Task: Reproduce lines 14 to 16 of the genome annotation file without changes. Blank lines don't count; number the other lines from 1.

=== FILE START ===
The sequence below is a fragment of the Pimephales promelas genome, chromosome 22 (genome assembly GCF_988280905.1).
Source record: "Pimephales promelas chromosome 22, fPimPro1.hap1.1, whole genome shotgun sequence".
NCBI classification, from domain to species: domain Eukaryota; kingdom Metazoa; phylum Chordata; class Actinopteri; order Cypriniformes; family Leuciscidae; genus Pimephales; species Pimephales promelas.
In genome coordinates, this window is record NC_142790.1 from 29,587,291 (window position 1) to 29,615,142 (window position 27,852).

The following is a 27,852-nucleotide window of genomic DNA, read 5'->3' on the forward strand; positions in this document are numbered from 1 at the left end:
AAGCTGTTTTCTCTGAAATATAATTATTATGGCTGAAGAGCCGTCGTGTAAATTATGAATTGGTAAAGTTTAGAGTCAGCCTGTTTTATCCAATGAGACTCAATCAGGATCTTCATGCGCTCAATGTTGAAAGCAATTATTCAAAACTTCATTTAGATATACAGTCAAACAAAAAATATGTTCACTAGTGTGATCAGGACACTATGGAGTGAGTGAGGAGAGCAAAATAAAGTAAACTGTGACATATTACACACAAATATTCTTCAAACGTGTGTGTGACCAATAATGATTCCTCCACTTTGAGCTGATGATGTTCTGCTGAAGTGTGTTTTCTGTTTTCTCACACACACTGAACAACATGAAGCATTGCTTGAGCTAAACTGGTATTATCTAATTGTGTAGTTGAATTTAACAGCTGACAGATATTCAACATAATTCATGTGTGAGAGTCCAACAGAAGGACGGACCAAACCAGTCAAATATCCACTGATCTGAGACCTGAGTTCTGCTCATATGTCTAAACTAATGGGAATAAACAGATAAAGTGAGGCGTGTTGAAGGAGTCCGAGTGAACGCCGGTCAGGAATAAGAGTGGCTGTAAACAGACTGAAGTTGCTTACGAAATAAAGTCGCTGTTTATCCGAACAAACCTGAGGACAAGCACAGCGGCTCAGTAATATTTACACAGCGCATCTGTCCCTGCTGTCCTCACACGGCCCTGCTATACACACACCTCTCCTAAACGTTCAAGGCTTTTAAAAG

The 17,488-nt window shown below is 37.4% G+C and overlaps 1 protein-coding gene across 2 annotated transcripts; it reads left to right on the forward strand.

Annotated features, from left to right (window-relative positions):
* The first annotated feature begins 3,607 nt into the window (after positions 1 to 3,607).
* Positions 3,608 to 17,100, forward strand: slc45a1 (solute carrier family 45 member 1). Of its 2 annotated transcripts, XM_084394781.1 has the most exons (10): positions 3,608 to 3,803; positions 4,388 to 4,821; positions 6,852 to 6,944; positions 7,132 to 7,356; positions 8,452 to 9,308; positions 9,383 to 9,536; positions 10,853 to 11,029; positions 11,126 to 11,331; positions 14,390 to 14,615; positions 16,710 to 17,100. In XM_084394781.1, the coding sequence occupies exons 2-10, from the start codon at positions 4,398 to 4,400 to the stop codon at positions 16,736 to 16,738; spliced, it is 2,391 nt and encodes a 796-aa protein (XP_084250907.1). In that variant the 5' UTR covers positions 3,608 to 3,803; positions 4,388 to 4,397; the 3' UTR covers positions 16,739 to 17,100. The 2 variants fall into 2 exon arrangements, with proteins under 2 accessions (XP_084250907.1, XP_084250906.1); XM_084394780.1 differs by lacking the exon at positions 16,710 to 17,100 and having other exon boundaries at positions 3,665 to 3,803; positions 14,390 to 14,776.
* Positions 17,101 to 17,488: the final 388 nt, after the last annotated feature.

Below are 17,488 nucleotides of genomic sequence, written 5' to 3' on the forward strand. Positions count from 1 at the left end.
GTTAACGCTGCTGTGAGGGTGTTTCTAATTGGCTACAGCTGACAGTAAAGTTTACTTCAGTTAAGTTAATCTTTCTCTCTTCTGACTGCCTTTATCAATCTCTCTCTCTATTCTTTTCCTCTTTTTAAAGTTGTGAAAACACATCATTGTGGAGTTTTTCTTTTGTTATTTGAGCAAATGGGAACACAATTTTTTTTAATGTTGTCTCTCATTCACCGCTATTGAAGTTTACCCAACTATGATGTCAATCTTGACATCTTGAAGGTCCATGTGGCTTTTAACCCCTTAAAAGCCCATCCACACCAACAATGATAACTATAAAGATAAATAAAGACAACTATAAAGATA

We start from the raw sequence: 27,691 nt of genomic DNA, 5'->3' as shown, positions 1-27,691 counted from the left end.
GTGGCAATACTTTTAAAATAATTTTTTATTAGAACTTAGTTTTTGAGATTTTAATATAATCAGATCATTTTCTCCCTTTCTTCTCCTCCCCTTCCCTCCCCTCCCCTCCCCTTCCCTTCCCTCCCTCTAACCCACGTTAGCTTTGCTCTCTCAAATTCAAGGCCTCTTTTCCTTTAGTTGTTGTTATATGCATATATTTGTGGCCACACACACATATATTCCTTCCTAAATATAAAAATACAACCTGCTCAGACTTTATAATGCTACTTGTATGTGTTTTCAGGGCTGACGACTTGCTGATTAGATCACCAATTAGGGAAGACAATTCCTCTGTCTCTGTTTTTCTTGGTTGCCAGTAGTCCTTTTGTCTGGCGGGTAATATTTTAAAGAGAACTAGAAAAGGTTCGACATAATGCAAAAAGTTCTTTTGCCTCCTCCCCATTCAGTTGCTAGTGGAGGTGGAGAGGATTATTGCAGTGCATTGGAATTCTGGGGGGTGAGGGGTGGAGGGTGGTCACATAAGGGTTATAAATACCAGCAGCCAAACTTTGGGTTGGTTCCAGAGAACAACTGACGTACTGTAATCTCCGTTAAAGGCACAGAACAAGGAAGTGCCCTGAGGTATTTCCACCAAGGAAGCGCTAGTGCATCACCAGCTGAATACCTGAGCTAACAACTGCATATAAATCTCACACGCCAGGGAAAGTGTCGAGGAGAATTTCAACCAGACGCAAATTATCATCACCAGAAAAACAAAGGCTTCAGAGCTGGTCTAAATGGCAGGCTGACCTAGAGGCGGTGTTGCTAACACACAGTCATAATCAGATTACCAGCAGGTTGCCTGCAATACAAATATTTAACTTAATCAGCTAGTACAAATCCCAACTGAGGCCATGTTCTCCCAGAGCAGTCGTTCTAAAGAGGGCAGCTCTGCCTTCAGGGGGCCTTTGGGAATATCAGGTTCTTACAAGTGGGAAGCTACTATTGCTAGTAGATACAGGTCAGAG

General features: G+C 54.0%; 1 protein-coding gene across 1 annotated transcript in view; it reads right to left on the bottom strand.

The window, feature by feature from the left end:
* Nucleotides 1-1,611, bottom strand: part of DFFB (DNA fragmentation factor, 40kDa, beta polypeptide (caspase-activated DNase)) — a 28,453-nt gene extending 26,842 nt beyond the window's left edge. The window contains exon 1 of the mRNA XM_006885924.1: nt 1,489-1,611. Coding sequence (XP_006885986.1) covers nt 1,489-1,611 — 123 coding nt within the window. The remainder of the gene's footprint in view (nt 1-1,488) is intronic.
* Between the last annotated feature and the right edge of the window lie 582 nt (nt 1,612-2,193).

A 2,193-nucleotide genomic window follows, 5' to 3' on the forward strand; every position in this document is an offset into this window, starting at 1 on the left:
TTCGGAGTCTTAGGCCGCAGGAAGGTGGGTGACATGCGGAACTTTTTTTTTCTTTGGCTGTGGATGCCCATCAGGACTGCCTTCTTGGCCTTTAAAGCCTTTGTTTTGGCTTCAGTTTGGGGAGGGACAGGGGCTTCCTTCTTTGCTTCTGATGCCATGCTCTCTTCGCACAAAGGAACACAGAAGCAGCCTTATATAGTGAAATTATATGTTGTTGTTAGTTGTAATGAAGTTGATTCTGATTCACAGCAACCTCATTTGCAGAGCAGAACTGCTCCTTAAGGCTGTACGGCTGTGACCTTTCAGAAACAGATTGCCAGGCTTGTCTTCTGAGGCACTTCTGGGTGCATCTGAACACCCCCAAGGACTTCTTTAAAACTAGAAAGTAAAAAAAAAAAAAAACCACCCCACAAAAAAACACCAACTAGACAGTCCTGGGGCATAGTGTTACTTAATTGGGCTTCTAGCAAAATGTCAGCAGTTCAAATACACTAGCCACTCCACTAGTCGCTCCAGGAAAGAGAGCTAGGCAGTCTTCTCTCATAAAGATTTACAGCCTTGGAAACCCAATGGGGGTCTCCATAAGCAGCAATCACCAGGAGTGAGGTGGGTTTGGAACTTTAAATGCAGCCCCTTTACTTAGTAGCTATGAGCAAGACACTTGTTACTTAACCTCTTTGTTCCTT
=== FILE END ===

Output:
We start from the raw sequence: 27,691 nt of genomic DNA, 5'->3' as shown, positions 1-27,691 counted from the left end.
GTGGCAATACTTTTAAAATAATTTTTTATTAGAACTTAGTTTTTGAGATTTTAATATAATCAGATCATTTTCTCCCTTTCTTCTCCTCCCCTTCCCTCCCCTCCCCTCCCCTTCCCTTCCCTCCCTCTAACCCACGTTAGCTTTGCTCTCTCAAATTCAAGGCCTCTTTTCCTTTAGTTGTTGTTATATGCATATATTTGTGGCCACACACACATATATTCCTTCCTAAATATAAAAATACAACCTGCTCAGACTTTATAATGCTACTTGTATGTGTTTTCAGGGCTGACGACTTGCTGATTAGATCACCAATTAGGGAAGACAATTCCTCTGTCTCTGTTTTTCTTGGTTGCCAGTAGTCCTTTTGTCTGGCGGGTAATATTTTAAAGAGAACTAGAAAAGGTTCGACATAATGCAAAAAGTTCTTTTGCCTCCTCCCCATTCAGTTGCTAGTGGAGGTGGAGAGGATTATTGCAGTGCATTGGAATTCTGGGGGGTGAGGGGTGGAGGGTGGTCACATAAGGGTTATAAATACCAGCAGCCAAACTTTGGGTTGGTTCCAGAGAACAACTGACGTACTGTAATCTCCGTTAAAGGCACAGAACAAGGAAGTGCCCTGAGGTATTTCCACCAAGGAAGCGCTAGTGCATCACCAGCTGAATACCTGAGCTAACAACTGCATATAAATCTCACACGCCAGGGAAAGTGTCGAGGAGAATTTCAACCAGACGCAAATTATCATCACCAGAAAAACAAAGGCTTCAGAGCTGGTCTAAATGGCAGGCTGACCTAGAGGCGGTGTTGCTAACACACAGTCATAATCAGATTACCAGCAGGTTGCCTGCAATACAAATATTTAACTTAATCAGCTAGTACAAATCCCAACTGAGGCCATGTTCTCCCAGAGCAGTCGTTCTAAAGAGGGCAGCTCTGCCTTCAGGGGGCCTTTGGGAATATCAGGTTCTTACAAGTGGGAAGCTACTATTGCTAGTAGATACAGGTCAGAG

General features: G+C 54.0%; 1 protein-coding gene across 1 annotated transcript in view; it reads right to left on the bottom strand.